(a) Example of a rooted tree with 11 taxa and elongated inner branches (red) used for simulations. (b) Accumulation of symplesiomorphies for the paraphyletic short-branch clade (S1, S2). Y-axis: portion of alignment sites. X-axis: branch length of elongated branches. (c) and (d) ML Reconstruction success with (c) and without (d) sites that contain symplesiomorphies supporting the paraphyletic group (S1, S2). Blue curve: frequency of inferred correct trees (without long-branch artefacts). Red curve: Frequency of topologies containing the false clade (S1, S2). Brown curve: other topologies.
In our study, all situations that produce artefacts based on symplesiomorphies are cases with branch length heterogeneity. The attraction caused by symplesiomorphies can group short branches when they occur in the same vicinity. We tested topologies with long terminal branches and with elongated inner edges. It seems that the place of the longest branches in the topology is not relevant.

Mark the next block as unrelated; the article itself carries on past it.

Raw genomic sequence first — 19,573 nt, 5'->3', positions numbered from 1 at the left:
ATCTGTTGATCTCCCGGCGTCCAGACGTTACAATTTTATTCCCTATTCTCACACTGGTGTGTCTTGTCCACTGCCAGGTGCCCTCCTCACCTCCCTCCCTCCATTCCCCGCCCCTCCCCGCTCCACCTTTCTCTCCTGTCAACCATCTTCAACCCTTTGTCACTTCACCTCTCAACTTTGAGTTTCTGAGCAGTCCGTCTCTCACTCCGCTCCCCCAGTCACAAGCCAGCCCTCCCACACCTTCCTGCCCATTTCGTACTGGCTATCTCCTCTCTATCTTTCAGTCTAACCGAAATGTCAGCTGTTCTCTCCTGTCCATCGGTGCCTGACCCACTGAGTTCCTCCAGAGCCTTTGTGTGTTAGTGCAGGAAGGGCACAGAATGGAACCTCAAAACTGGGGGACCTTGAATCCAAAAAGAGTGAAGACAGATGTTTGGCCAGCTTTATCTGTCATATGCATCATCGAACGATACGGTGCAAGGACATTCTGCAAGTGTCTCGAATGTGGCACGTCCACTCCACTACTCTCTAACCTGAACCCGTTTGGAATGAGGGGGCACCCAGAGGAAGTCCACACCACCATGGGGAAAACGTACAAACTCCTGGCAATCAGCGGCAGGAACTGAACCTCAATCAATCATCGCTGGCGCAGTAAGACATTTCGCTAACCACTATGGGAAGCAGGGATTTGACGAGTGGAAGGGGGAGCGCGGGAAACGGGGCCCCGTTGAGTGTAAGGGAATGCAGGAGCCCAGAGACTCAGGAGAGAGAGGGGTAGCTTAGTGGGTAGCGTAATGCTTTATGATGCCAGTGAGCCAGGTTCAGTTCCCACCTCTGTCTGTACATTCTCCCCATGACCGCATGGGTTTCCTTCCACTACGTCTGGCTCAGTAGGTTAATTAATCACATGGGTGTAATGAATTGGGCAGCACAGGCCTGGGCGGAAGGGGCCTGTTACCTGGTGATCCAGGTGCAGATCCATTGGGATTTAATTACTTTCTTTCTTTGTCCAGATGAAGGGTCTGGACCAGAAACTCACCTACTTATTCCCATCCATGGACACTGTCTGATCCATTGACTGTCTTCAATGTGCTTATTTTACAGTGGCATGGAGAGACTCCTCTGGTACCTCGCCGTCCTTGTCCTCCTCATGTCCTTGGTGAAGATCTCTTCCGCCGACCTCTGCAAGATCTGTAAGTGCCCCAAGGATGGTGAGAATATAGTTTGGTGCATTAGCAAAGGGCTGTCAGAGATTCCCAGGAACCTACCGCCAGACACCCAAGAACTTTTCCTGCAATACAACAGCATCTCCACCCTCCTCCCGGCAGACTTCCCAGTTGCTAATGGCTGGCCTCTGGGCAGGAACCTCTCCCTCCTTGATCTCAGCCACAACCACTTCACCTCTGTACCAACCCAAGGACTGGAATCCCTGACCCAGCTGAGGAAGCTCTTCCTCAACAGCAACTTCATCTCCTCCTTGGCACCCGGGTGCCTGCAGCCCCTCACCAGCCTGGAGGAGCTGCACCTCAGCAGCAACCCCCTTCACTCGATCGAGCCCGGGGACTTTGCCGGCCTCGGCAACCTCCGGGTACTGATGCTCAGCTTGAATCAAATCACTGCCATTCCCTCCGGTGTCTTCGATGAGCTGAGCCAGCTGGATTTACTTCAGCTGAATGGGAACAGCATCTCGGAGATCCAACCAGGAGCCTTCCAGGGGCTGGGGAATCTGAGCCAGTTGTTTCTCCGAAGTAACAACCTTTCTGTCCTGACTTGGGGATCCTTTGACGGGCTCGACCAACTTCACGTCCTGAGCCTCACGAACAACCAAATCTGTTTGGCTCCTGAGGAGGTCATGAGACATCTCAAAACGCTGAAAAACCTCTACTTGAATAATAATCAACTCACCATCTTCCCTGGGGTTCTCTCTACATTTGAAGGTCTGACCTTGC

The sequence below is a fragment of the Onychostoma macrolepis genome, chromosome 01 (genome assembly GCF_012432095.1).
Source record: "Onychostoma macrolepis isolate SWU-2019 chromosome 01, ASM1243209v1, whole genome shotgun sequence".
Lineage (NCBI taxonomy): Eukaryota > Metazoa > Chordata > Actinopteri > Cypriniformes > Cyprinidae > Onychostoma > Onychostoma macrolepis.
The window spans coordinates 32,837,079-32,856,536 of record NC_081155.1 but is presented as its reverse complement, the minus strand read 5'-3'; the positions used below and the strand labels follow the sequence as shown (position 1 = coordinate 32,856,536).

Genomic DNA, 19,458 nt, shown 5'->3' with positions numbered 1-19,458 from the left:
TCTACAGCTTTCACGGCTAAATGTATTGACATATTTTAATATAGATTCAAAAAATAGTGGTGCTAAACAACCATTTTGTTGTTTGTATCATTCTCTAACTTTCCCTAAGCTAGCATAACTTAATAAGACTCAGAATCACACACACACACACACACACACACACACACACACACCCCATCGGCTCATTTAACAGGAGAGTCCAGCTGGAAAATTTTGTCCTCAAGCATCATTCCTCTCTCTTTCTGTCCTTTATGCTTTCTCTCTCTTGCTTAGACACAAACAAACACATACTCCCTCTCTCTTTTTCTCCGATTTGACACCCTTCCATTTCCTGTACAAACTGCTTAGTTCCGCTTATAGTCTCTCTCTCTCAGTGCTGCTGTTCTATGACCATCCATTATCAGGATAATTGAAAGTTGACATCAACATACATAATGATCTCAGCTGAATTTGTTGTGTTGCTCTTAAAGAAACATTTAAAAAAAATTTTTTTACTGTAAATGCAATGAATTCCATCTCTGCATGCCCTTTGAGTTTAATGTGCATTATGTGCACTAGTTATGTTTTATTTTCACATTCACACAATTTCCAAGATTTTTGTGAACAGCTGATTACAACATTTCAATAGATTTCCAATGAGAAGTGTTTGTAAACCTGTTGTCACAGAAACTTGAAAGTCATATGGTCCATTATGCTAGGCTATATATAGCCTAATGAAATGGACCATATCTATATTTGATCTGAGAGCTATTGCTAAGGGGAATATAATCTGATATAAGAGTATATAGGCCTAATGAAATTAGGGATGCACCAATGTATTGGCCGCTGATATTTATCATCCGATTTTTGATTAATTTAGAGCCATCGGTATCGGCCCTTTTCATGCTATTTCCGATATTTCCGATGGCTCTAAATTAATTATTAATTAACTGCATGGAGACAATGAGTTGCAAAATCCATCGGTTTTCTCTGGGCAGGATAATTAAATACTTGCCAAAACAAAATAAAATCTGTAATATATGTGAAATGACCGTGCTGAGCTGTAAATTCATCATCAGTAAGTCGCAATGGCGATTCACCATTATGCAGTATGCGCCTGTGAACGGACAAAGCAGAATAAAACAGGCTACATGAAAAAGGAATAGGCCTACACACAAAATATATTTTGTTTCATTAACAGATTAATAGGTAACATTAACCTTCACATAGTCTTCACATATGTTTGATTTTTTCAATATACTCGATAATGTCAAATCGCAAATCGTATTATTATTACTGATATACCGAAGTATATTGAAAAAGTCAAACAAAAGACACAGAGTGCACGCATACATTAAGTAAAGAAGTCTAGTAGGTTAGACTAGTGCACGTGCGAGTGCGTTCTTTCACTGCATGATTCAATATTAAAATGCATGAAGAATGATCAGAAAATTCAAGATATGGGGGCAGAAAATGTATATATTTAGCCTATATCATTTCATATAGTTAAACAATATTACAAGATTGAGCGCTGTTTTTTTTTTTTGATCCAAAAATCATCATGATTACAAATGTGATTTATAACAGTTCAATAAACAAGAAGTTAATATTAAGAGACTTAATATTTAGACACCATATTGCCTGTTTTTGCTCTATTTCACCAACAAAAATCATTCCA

Schematic overview showing an accumulation of plesiomorphic characters (P), finally shared only between the two short terminal branches (SPS). The shorter the innermost branch length compared to the preceding ancestral branch, the lower the ratio of plesiomorphic substitutions (A1) related to the number of remaining P (evolved along the ancestral branch). Further, the stronger terminal branch length heterogeneities between sister-taxa in the following branching event, the stronger the negative impact of accumulated SPS in slow evolving, short terminal branches to tree reconstruction compared with the impact of evolved random sequence similarities along long terminal branches (RSS).
In the real world this could mean that slowly evolving taxa may form a seemingly monophyletic collecting bin, with fast-evolving taxa in false sister groups. To study this effect, we still need algorithms that allow site-pattern analyses in empirical data.